In the case of the Caribbean, and certainly in the Greater Antilles, the term “extinction” has been applied liberally to assert that the indigenous peoples from the islands (el sentido de gente autoctona natural), the peoples who greeted Columbus and underwent subsequent wars, enslavement, cimarronaje, mestizaje, that this people, or this culture, within our contemporary Caribbean peoples, ceased to exist, was extirpated from the face of the earth.
But as scholars who study the subject will discuss, there is actually considerable legacy from the indigenous ancestors in the Caribbean: in the material base and reading of tangible cultural patrimony found in stone, conch, wood; in genetic continuities found in the people; in strains of oral tradition and assertion of identity by remote mountain communities; in the surviving of Taino language embedded in Caribbean Spanish. The continuity persists in certain blended but very natural spiritual practices relative to fertility, natural healing and good fortune, some, as from Cuba, prescribing connectivity to natural forces, such as wind, sun, moon, water, the earth, the stars, in dreams and ceremony.
In Cuba, the well-documented, “in-situ” (in place) indo-descendant community in the Guantanamo mountains is the subject of consistent historical and ethnographic comment and research. This population sustains many agricultural and herbal practices, traditional World-alive (so-called animistic) spiritual lifeways and orations, music and social organizational frameworks of substantial autochthonous quality. Similar practices, perhaps less concentrated, are found throughout other “monte or campo” populations in Cuba, Quisqueya and Boriquen. Significantly, the foundational similarities among the three countries—including many agricultural and herbal practices, language markers and important currents of both popular imagination and social polemic—are found in their common Taino origins, practices linkable to the Taino cosmological complex described by early chronicles.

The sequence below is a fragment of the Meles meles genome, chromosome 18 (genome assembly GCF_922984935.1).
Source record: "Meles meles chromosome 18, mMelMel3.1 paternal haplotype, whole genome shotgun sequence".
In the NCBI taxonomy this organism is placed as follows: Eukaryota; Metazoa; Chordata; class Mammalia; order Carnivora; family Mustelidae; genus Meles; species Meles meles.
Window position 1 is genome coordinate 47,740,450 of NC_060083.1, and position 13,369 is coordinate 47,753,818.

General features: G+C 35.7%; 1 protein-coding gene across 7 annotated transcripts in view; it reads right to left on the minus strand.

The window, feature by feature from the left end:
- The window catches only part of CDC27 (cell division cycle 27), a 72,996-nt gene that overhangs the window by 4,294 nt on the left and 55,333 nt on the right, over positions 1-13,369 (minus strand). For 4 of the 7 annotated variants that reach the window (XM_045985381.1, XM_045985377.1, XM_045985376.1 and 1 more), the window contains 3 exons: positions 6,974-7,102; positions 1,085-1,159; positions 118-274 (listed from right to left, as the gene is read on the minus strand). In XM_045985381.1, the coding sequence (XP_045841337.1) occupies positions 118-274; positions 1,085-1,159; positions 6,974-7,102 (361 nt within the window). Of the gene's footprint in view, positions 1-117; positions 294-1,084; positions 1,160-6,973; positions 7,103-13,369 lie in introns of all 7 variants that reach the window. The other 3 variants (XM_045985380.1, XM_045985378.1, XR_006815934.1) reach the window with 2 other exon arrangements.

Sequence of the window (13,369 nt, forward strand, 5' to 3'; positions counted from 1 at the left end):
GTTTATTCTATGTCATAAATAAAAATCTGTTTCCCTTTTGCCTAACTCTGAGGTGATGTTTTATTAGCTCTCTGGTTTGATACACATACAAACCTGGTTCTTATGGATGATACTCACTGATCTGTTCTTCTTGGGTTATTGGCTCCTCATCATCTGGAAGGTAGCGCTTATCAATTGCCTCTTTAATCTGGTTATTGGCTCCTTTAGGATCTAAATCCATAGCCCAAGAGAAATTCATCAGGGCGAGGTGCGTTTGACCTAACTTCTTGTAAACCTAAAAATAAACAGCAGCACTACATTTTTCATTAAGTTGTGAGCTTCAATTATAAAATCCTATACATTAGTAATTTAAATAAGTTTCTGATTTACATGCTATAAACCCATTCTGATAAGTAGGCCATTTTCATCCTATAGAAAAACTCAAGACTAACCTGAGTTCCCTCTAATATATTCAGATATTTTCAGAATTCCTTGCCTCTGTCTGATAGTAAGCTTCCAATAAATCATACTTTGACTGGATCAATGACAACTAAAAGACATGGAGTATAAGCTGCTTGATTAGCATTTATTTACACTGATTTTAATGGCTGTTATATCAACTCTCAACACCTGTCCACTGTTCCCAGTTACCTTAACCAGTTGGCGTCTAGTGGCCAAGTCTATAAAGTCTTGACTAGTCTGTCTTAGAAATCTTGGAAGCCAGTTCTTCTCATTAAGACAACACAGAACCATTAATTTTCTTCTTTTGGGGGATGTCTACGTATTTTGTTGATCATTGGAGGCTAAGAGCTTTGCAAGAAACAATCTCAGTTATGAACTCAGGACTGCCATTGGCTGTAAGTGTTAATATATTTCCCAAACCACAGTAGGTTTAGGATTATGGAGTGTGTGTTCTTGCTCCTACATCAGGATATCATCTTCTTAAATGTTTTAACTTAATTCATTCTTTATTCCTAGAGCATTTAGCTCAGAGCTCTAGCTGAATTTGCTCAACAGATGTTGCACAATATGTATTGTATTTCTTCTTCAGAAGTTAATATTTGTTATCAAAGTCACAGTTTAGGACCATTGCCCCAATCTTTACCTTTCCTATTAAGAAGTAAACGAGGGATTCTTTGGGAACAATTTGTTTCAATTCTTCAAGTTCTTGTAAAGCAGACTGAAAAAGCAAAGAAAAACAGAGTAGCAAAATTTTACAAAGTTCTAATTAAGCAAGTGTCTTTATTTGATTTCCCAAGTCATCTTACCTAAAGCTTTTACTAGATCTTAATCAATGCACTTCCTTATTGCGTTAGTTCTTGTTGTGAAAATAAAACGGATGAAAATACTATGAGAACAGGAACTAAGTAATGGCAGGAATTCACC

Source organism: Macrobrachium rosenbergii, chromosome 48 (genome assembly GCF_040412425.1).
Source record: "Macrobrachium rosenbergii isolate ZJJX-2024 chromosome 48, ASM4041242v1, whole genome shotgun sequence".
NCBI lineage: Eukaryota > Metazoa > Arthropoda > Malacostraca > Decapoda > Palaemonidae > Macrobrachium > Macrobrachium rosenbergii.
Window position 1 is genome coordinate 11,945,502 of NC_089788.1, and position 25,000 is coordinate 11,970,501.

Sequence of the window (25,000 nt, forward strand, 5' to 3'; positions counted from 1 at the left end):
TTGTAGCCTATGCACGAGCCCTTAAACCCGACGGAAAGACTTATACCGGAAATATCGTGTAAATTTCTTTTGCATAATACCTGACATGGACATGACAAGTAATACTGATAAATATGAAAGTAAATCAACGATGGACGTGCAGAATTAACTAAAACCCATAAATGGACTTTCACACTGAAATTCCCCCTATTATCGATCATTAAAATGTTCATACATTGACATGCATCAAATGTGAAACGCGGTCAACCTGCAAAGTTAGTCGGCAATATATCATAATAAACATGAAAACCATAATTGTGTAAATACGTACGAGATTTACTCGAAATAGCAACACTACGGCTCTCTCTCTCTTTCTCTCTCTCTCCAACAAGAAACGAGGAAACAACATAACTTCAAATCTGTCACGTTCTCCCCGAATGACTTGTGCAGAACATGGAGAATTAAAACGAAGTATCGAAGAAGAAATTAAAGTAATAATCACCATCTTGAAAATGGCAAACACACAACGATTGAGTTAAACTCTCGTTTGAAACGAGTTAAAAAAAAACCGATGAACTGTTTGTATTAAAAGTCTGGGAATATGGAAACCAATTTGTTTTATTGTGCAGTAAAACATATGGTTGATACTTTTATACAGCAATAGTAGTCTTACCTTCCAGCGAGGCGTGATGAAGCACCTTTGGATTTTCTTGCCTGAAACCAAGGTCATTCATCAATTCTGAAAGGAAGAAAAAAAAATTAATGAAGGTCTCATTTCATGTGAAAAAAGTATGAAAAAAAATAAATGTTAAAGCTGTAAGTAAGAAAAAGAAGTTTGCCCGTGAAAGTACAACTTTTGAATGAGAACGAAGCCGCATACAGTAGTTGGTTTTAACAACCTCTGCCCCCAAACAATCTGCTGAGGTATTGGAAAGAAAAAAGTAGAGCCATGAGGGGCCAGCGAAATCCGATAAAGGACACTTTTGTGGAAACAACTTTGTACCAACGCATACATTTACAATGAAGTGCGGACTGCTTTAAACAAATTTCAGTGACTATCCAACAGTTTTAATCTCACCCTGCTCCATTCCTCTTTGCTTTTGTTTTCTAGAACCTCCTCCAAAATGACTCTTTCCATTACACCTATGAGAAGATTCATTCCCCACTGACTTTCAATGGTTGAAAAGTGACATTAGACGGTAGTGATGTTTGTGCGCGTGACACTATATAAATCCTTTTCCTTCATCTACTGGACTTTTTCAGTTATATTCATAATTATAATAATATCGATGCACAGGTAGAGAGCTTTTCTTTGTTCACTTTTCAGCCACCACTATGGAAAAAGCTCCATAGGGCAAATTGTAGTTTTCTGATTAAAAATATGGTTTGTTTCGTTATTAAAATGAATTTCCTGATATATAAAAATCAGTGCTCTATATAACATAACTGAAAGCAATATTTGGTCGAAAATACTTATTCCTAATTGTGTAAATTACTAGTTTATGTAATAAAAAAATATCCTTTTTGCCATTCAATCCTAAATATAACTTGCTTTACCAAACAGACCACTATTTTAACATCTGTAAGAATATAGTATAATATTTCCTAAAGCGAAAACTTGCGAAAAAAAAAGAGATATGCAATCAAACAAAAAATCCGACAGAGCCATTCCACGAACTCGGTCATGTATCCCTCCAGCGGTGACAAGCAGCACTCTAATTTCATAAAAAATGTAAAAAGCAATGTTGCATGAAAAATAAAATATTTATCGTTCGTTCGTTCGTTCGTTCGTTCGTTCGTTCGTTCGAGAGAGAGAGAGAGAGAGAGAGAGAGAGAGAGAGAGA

Additionally, the explosion of interest in the Taino past is generating the regrouping of Taino-identified families in associations under the aegis of various local identifications of Taino. This topic is particularly intense because it weaves personal identity with national culture and history. Discussion of people’s individual and group sense can be sensitive space, and when politicized, it invokes a challenging panorama. Some people claim a Taino identity and work to reconstruct community and nation. Others deny such a thing is possible, that it can not legitimately exist; they point to the long history of assertions of extinction. Yet still, a lot of people, regardless of or beyond personal or group sense of identity, celebrate the legacy, feeling linked, intrigued and motivated by the topic.
Thus “Taino,” in the people and in the consciousness of Caribbean life, calls for a reconsideration of the term “extinction” when describing the fate of the Caribbean indigenous people and cultures that greeted Columbus. As the intense reawakening to indigenous roots increasingly generates interesting and culturally revealing polemics, how is it influencing the popular cultural arts and the public discourse on culture, history and environment? As classic Caribbeanist scholar, Dr. José Juan Arrom, once put it: “The Taíno is in us and around us.”
Jose Barreiro directs the Office for Latin America, Smithsonian National Museum of the American Indian. He is a former Senior Editor at Indian Country Today.